I want to put together everything I’ve been blogging about for the last three months and talk about how to create a video marketing campaign. I’ll be utilising all of the techniques I’ve talked about before; tailored story telling (see here), targeted video placement (see here), attractor videos (see here), seasonal distribution (see here) and I’ll be adding the final element of the process which is strategic campaign planning.
First let me introduce you to “Borruck & Family”, a family-owned business manufacturing and selling Scimblers both to the public and business to business. This is a fictitious medium-sized firm that we will be following through the five stages of their video marketing campaign. The firm has a social media officer who is responsible for raising and maintaining brand awareness through a steady stream of business and none-business posts, releases, tweets etc. In addition B&F want to invest in some produced video commercials to attract new customers over the course of the year.
The first stage is for B&F to assess their annual sales in a useful way. B&F use age ranges, and location for their business customers, to divide their customers up into useful subgroups for analysis.
This graph shows the monthly sales of Scimblers broken down by customer age group, and by domestic and export sales for business customers. You can instantly see that this business has a very large sales peak leading up to Christmas, with a smaller peak in April and again in June. Winter and summer are the company’s quiet periods. However the business export portion of the graph shows that B&F’s foreign sales peak in the summer and tail off dramatically towards the end of the year.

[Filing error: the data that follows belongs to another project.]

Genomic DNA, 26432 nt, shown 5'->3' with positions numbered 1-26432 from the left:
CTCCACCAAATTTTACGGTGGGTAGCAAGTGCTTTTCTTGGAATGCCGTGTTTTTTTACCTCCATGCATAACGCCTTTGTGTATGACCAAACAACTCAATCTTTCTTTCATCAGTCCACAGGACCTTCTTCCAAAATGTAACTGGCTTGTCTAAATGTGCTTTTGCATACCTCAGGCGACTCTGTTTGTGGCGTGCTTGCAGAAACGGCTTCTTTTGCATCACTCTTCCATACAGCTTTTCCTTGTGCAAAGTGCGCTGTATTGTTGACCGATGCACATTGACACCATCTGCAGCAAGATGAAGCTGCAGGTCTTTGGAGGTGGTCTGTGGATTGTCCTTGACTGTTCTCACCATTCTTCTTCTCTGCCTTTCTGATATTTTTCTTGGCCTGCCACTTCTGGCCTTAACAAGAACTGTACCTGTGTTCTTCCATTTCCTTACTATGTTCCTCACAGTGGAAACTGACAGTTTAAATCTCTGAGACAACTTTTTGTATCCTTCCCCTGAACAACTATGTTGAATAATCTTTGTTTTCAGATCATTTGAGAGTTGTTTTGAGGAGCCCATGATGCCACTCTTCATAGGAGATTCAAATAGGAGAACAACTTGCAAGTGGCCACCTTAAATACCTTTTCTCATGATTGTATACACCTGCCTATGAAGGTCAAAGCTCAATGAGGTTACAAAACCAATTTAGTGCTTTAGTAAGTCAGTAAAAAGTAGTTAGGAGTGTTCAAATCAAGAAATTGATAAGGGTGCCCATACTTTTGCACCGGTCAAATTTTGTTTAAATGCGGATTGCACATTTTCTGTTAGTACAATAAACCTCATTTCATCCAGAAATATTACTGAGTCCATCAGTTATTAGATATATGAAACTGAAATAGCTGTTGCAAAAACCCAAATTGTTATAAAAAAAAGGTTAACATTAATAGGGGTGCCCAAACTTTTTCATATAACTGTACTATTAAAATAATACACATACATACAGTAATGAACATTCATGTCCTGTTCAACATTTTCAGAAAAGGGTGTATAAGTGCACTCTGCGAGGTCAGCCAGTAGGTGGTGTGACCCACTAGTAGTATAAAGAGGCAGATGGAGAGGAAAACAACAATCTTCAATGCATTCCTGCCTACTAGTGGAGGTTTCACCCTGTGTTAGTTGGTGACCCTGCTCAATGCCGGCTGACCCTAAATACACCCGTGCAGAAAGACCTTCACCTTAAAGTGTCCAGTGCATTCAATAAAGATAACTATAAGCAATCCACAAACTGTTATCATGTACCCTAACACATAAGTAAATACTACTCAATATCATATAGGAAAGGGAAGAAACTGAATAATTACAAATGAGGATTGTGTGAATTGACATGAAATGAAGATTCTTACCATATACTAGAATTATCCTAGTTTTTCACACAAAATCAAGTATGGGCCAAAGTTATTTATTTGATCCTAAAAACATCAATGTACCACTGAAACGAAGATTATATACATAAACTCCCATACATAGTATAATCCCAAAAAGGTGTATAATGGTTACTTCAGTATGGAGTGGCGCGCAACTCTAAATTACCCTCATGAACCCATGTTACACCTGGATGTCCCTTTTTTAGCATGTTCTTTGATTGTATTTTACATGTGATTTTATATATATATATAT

The graph also shows that the April and June peaks are driven largely by an upsurge in purchases from the 45-65 age groupings with a smaller surge amongst the 25-35 group. While at the same time demand from those over 65 and under 25 along with domestic business purchases dies away dramatically.
This graph breaks down sales as a percentage of total sales and shows even more clearly that the 45-65 group dominates the April and June peaks with 25-35’s and business exports giving support.
With this information B&F can now begin to look at when the best times may be to invest in video marketing. Producing several commercials over the course of a year can be a major investment and more than ensuring a good return, maximising your return is vital. So for B&F the next stage is to…
B&F will use their assessment of sales and demographics to identify the best times to release their commercials to maximise their return. They identify October as a good release time to coincide with the general increase in sales at this time of year. The release will be followed by further boosted re-releases of the ad and some variant ads as Christmas draws near. They next identify March for a spring themed ad and May for a summer ad to catch the upswing towards the April and June peaks. In addition they plan a release targeted at export business purchasers to start in April and run throughout the spring and summer. Now that B&F have identified their times of maximum marketing value, it’s time for them to draw up their…